County won't require fire sprinkler systems in new homes

Most commissioners favor leaving decision up to homeowners

August 10, 2010|By HEATHER KEELS

The Washington County Commissioners decided Tuesday not to require fire sprinkler systems in new single-family or two-family homes as part of a building code update.

The commissioners voted 4-1 to adopt the updated versions of several building-related codes with a local amendment removing those sprinkler requirements, which are new in the 2009 edition of the International Residential Code.

As adopted, the codes require fire sprinklers only in apartments, townhomes and commercial buildings. The updated codes take effect Sept. 1.

Local fire officials have encouraged the commissioners to adopt the sprinkler requirement for new one- and two-family homes, while local builders have opposed the requirement due to the added cost.


Several of the commissioners said Tuesday they would like to see homeowners better educated about the benefits of sprinklers but thought the decision should be left up to the homeowner.

"It's not a matter of whether sprinklers are a good thing to put in homes," Commissioner James F. Kercheval said. "I recommend they put them in, but I believe it's their choice."

The commissioners previously were unsure whether they had the authority to omit that requirement locally, but a July 22 letter from the Maryland Attorney General's office confirmed the county was free to strengthen, lessen or delete the sprinkler requirements.

Commissioner Kristin B. Aleshire, who voted no, wanted to have a committee develop a proposal that would require the sprinkler systems under specific circumstances, such as in homes where water supply or location would make it harder for firefighters to respond.

Kercheval said he wouldn't be opposed to, down the road, looking into additional fire safety requirements for such hard-to-reach areas, but said that was "a discussion for another day."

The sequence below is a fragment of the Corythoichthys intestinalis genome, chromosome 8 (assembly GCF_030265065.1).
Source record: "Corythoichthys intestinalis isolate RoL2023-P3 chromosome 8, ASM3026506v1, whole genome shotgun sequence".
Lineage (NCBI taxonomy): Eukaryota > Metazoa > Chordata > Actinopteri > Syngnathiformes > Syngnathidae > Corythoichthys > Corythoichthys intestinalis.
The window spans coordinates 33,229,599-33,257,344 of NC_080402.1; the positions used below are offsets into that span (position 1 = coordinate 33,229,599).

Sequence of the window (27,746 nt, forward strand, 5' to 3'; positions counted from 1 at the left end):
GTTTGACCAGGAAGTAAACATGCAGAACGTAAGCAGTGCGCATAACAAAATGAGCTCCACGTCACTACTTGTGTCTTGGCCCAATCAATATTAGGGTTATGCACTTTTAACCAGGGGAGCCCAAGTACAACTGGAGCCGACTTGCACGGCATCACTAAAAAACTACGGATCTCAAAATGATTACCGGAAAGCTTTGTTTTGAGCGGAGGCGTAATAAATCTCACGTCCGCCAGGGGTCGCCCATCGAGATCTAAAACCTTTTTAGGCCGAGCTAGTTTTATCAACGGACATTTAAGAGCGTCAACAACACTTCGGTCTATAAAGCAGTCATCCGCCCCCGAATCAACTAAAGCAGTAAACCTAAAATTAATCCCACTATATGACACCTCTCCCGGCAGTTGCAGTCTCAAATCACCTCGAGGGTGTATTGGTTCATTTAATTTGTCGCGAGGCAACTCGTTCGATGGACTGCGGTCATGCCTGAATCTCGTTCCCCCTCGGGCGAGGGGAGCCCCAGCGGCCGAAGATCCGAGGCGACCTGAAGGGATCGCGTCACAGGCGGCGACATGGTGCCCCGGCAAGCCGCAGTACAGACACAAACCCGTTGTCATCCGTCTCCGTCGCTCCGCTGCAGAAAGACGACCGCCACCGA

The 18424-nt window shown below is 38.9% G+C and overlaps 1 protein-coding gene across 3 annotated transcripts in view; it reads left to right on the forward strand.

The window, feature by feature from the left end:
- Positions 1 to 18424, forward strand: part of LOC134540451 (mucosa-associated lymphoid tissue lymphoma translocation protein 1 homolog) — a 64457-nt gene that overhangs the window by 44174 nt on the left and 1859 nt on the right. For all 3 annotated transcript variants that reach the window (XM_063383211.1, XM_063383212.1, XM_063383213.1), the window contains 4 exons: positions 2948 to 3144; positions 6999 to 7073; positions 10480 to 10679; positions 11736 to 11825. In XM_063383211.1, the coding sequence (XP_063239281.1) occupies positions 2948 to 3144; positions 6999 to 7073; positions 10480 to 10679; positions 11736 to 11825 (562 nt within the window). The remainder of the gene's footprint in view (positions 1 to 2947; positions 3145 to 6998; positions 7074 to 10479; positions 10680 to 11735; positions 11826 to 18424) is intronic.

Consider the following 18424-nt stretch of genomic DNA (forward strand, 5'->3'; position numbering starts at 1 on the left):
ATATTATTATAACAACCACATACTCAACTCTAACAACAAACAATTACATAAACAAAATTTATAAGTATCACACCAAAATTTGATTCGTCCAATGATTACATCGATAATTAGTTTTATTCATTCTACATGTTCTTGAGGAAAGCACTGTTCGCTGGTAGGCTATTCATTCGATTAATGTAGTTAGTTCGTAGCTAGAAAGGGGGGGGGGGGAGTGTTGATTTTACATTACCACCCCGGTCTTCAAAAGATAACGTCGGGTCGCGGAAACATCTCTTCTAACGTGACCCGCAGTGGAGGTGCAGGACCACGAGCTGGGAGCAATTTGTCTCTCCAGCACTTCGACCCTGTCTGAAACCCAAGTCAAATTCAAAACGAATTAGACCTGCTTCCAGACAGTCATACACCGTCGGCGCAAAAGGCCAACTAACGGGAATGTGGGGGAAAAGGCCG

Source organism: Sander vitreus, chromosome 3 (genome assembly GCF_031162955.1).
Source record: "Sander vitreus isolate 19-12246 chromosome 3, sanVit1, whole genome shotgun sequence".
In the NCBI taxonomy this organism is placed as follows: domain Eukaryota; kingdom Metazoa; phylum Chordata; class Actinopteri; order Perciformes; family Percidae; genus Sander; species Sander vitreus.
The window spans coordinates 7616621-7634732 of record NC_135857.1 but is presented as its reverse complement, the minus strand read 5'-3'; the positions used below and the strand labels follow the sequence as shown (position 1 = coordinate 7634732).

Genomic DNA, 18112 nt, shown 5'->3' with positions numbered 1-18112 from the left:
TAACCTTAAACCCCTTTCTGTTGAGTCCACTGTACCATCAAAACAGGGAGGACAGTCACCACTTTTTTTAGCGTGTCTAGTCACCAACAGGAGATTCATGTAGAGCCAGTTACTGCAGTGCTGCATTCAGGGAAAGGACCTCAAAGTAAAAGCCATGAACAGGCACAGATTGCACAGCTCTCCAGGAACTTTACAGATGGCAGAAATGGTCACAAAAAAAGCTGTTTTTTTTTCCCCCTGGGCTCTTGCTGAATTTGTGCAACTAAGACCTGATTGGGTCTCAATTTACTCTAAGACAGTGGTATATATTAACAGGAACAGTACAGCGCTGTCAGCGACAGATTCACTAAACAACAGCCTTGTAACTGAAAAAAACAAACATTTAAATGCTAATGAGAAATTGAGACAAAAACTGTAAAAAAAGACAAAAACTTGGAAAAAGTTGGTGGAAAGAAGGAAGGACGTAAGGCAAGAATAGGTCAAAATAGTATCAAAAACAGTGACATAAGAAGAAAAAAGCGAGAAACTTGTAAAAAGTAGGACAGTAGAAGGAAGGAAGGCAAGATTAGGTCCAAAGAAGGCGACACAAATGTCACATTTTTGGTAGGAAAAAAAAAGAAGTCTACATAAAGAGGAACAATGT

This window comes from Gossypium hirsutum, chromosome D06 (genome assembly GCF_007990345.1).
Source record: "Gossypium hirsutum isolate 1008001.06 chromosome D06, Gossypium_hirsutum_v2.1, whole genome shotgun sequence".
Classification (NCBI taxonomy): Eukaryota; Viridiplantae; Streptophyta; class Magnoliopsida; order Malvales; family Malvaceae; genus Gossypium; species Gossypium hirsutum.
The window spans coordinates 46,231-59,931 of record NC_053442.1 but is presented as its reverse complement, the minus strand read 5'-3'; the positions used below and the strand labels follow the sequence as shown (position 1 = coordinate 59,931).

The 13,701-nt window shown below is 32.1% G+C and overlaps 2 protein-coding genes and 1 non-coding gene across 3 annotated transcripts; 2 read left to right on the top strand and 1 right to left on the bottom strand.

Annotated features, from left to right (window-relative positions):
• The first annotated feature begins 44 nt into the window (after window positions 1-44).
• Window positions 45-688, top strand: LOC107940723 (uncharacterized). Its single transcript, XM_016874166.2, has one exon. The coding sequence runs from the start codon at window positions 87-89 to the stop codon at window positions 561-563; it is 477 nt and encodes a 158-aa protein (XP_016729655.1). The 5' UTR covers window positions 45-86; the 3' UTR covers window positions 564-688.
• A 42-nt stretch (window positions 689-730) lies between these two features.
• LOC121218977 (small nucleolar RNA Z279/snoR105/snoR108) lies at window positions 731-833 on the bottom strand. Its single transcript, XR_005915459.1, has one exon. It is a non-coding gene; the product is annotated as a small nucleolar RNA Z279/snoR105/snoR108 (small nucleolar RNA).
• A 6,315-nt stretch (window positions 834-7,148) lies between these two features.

Commissioner William J. Wivell was against such requirements.

"I think that's the person's individual right, and if they choose to build up on the side of a mountain somewhere, they take that risk," he said.

Commissioner Terry Baker said he would like to see buyers of new homes provided with a short summary of the pros and cons of residential sprinkler systems. Commissioners President John F. Barr suggested airing on television a video that was shown to the commissioners showing the difference a sprinkler system made in putting out a Christmas tree fire in a test setting.

In the nonsprinkler test in the video, the room is filled with thick smoke within 45 seconds and the fire quickly consumes the room. In the sprinkler setting, the sprinkler puts the fire out in about two minutes.

Washington County Permits and Inspections Director Daniel F. Divito said his department would start distributing information about sprinkler systems to building permit applicants, and he said he would look into public service announcements.

Divito also said he would have a citizens advisory committee discuss suggestions for other educational efforts.

How they voted

John F. Barr - yes

Terry Baker - yes

Kristin B. Aleshire - no

James F. Kercheval - yes

William J. Wivell - yes

o County to seek state input before deciding on sprinkler systems

o Sprinkler systems divide fire officials, builders

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